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What Others Say: Spin control is as

The Nation (29 November 1997)
  Editorial & Opinion 

What Others Say: Spin control is as old as dictatorships

Dictatorships with image problems -- and what other kind is there these
days? -- generally have two choices. They can permit genuine reform and
risk losing their grip on power, or they can make cosmetic changes and
hope to get credit for them overseas. 

All things being equal, tyrants tend to find the second alternative more
appealing. Only internal and international pressure can force them toward
the first. 

Take Burma, where as unsavoury a regime as you can find holds sway. Until
last week, its military junta was known by the appropriately repellent
acronym Slorc, for State Law and Order Restoration Council. Now the
21-member Slorc has been replaced by a 19-member State Peace and
Development Council; no doubt the Burmese generals paid some image-shop
handsomely for this brilliant move. But while some Slorc generals have
been replaced, the same four hard-liners remain atop the government, and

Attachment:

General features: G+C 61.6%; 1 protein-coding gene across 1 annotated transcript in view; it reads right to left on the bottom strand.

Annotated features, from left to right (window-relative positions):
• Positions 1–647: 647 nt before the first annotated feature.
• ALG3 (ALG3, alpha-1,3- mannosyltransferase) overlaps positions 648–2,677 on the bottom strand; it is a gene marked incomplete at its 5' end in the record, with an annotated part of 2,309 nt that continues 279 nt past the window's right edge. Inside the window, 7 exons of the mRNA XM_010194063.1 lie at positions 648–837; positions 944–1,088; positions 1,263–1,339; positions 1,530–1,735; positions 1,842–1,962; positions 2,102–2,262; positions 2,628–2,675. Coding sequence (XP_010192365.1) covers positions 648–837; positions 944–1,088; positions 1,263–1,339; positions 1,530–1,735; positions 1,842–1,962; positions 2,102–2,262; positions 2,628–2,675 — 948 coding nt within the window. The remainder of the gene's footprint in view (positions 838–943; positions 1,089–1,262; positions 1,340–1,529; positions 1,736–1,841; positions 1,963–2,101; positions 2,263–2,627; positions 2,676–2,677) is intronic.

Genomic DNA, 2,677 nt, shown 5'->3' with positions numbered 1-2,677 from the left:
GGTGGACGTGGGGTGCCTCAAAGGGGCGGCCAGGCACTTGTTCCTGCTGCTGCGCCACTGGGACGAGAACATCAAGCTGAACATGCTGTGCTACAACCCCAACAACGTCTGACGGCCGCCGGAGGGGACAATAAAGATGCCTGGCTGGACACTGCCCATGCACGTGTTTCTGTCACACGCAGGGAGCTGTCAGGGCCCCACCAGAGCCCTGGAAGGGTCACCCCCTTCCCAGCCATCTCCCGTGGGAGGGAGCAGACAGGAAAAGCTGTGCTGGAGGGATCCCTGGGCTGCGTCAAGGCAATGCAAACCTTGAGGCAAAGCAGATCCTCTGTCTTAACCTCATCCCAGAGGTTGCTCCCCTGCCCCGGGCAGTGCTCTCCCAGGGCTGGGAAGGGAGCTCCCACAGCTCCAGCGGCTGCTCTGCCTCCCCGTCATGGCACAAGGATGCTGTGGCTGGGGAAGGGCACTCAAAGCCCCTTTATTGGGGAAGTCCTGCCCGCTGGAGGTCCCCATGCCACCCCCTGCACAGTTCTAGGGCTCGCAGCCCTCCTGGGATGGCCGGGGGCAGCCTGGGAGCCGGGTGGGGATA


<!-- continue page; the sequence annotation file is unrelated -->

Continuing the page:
there's no apparent change in policy. 

Aung San Suu Kyi, the Nobel Peace laureate and (according to a nullified
1990 election) rightful leader of Burma, remains under virtual house
arrest, and many of her supporters are still in jail. The Burmese
generals are seeking to spruce up their reputation because international
sanctions against them are beginning to bite; the economy in this nation
of 45 million people is deteriorating. 

Now potential investors should maintain the pressure until the junta
changes in more than name only. An appropriate first step would be to
begin a dialogue with Aung San Suu Kyi. 

Cambodian dictator Hun Sen, who took over in a coup last July, offers a
second case. Hun Sen has promised to hold elections next May: The
question is whether he will hold a sham poll or truly allow people to
express their will. Again, international pressure is key; Cambodia
depends on outsiders for half of its budget. The United States, Japan,
Cambodia's neighbours in the Association of Southeast Asian Nations and
others are pushing for the safe return of opposition politicians, for a
truly independent election commission and for other measures that could
ensure a free and fair election. Their pressure seems to be moving Hun
Sen and his regime slowly in the right direction, but nothing is sure

Western and Asian leaders should should make it clear to the dictators of
both Burma and Cambodia that reform isn't a matter of spin control.